MB ChB, PhD, FRCP Edin, FRCOG
Personal Chair (Clinical)
- Email Address
- Telephone Number
- +44 (0)1224 552120
- Telephone Number
- +44 (0)1224 437931
- Office Address
Clinical Genetics Centre, Ashgrove House Aberdeen Royal Infirmary
- School of Medicine, Medical Sciences and Nutrition
Zosia Miedzybrodzka studied medicine and trained as a clinical researcher and specialist genetics doctor at University of Aberdeen and with the NHS Grampian in the North of Scotland.
She uses the roles of service clinical director of NHS laboratory and clinical genetics in the north of Scotland, and honorary consultant clinical geneticist to deliver high quality impactful research in gene discovery, characterisation, clinical epidemiology and rigorous technology assessment. Her work is highly collaborative both locally, nationally and internationally and she has particular interests in evaluation of genomics, Huntington’s disease (HD) and prevention in hereditary cancer.
As chair of the Scottish genetics laboratories’ consortium she led NHS Scotland from testing for small panels of genes to exomes, with widespread cancer testing and beginnings of pharmacogenomics in everyday clinical practice and she led the NHS Scotland in 100,000 genomes project.
Recently her work on a breast and ovarian cancer gene, BRCA1, in Orkney came to public attention, leading to Woman and Home Magazine celebrating her as “Britain’s most amazing woman- Science Pioneer” for 2023.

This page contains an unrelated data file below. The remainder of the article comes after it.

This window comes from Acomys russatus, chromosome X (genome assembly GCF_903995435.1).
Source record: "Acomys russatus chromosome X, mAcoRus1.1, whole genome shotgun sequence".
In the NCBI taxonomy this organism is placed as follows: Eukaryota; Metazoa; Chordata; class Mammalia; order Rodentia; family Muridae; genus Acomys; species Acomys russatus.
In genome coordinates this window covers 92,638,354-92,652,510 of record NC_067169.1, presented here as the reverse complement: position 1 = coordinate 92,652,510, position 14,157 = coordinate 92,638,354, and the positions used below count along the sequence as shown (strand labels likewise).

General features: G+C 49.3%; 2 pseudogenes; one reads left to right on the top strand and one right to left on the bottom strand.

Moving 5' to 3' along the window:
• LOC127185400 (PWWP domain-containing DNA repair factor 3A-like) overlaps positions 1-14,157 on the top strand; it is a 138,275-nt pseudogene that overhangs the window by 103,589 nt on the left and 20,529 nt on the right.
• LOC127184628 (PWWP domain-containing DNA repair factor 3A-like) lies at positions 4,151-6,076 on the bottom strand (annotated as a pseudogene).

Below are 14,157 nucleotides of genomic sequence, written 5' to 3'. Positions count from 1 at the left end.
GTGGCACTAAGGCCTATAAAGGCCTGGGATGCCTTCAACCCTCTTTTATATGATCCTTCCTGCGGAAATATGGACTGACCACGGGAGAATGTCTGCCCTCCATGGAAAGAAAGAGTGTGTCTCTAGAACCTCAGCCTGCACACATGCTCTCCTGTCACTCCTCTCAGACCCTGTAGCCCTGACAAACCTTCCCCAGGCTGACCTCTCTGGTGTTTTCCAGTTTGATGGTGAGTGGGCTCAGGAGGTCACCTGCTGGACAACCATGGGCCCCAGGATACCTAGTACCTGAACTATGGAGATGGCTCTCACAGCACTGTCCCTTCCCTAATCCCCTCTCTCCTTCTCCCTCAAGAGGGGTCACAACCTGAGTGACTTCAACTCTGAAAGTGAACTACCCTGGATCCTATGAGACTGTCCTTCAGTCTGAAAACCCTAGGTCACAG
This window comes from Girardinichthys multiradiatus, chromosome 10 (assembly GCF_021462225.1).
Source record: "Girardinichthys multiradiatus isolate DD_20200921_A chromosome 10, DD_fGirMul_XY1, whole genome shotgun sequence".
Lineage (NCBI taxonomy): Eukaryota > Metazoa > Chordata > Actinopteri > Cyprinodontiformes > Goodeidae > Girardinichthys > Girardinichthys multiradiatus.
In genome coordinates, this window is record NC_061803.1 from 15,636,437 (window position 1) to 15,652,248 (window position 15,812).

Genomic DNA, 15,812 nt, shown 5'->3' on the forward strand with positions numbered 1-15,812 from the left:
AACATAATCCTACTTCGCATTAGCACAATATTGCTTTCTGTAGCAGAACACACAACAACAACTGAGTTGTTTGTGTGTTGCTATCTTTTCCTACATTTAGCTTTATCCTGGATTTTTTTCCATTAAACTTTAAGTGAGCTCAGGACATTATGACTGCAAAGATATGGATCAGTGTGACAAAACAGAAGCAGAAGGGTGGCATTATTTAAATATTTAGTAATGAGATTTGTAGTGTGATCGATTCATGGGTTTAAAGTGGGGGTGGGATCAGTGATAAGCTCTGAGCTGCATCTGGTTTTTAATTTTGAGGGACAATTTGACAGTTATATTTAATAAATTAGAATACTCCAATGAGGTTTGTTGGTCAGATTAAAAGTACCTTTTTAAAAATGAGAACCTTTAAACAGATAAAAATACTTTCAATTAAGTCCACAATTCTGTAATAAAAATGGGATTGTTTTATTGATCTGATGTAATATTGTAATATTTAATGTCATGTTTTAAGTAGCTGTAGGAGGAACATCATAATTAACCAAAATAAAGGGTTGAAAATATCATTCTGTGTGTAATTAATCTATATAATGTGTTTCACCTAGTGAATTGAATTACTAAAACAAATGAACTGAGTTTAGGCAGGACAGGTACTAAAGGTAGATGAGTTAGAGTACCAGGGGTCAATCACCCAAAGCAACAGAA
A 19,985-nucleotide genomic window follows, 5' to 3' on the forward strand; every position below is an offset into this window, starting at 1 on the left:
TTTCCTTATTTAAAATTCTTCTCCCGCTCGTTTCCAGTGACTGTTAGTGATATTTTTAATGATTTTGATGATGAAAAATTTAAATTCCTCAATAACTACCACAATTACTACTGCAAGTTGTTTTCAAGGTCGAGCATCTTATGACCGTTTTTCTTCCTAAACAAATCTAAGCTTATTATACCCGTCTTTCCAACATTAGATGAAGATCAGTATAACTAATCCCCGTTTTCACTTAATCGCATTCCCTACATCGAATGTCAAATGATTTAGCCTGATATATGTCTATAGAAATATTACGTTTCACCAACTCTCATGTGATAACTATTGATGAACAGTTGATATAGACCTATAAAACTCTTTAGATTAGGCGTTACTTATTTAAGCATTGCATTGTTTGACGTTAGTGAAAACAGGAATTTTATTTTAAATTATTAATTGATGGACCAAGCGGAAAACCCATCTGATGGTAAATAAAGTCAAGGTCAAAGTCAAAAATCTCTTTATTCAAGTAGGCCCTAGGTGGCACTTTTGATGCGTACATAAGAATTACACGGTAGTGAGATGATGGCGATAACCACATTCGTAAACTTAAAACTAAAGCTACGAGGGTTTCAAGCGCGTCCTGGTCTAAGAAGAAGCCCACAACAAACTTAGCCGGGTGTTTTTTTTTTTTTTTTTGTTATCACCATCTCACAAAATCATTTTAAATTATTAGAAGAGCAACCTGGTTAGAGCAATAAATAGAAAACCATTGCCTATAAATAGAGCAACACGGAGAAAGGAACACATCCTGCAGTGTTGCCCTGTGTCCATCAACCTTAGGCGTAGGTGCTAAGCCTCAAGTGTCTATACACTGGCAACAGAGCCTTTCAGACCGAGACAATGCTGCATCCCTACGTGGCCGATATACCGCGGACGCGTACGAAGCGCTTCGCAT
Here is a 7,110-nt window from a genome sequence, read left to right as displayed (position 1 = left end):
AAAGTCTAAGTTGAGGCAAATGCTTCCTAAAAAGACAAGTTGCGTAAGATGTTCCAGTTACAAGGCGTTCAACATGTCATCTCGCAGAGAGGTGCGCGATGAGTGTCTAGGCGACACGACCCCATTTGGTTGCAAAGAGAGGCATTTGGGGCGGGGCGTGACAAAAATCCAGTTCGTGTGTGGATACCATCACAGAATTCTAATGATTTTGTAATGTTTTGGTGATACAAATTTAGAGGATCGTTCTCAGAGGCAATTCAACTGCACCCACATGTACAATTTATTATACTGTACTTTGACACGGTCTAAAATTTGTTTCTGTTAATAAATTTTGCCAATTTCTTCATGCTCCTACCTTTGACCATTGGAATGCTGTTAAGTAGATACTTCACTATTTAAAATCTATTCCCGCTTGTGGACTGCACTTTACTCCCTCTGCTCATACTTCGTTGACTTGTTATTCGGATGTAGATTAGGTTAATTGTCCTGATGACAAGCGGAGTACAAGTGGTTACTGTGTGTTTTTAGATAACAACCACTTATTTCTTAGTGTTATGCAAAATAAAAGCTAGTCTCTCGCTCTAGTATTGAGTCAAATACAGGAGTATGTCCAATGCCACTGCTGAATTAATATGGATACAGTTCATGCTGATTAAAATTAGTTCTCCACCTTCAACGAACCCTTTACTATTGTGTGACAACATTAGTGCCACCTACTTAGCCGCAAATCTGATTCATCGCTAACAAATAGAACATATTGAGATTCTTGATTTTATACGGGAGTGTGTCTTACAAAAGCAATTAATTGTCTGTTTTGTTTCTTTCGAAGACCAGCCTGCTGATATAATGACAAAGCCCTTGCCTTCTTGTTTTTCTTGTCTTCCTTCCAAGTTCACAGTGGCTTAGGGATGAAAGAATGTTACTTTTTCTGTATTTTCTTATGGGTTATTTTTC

- PhD Clinical Medicine1995 - University of Aberdeen
- MB ChB Medicine and Surgery1988 - University of Aberdeen
- FRCP Edin Fellowship of Royal College of Physicians of Edinburgh2008 - Royal College of Physicians of Edinburgh
- FRCOG Obstetrics and Gynaecology2010 - Royal of Obstetricians and Gynaecologists
Memberships and Affiliations
- Internal Memberships
Centre for Genome-enabled Biology and Medicine
Institute of Medical Sciences
- External Memberships
Service Clinical Director- Genetics & Honorary Consultant Clinical Geneticist NHS Grampian
Member: Scotland's rare disease strategy implementation board, RCP / RCPath Joint Committee for Genomics medicine, Association of Medical Royal Colleges Genomics professional partnerships board, Steering group Scottish Strategic Network for Genomic Medicine.
Prizes and Awards
Woman and Home Magazine “Britain’s most amazing women awards- Science Pioneer” 2023.
Professor of Medical Genetics, University of Aberdeen
Honorary Consultant Clinical Geneticist, NHS Grampian
Service Clinical Director- Genetics, NHS Grampian
(NHS Grampian Genomics & Molecular Pathology Laboratory & North of Scotland Clinical Genetics Service)
Woman & Home Magazine “Britain’s Most Amazing Women Awards” – Science Pioneer 2023
Zosia Miedzybrodzka studied medicine at University of Aberdeen, graduating with commendation as best female student in 1988. Following basic medical training, she was awarded the prestigious Scottish Hospitals Endowments Research Trust Cruden research scholarship for 1990, then a three-year Wellcome grant during which she completed her University of Aberdeen PhD bringing genetics laboratory science, health services research and health economics to a randomised trial of approaches to population-based antenatal carrier screening for cystic fibrosis (CF). The programme not only established PCR based multiplex direct mutation testing in the Aberdeen NHS genetics laboratory, documented mutation frequencies in CF in northern Scotland, but also was also one of the first exemplars of the use of willingness to pay as a quantitative value-based measure of healthcare intervention which is now widespread in health technology assessment.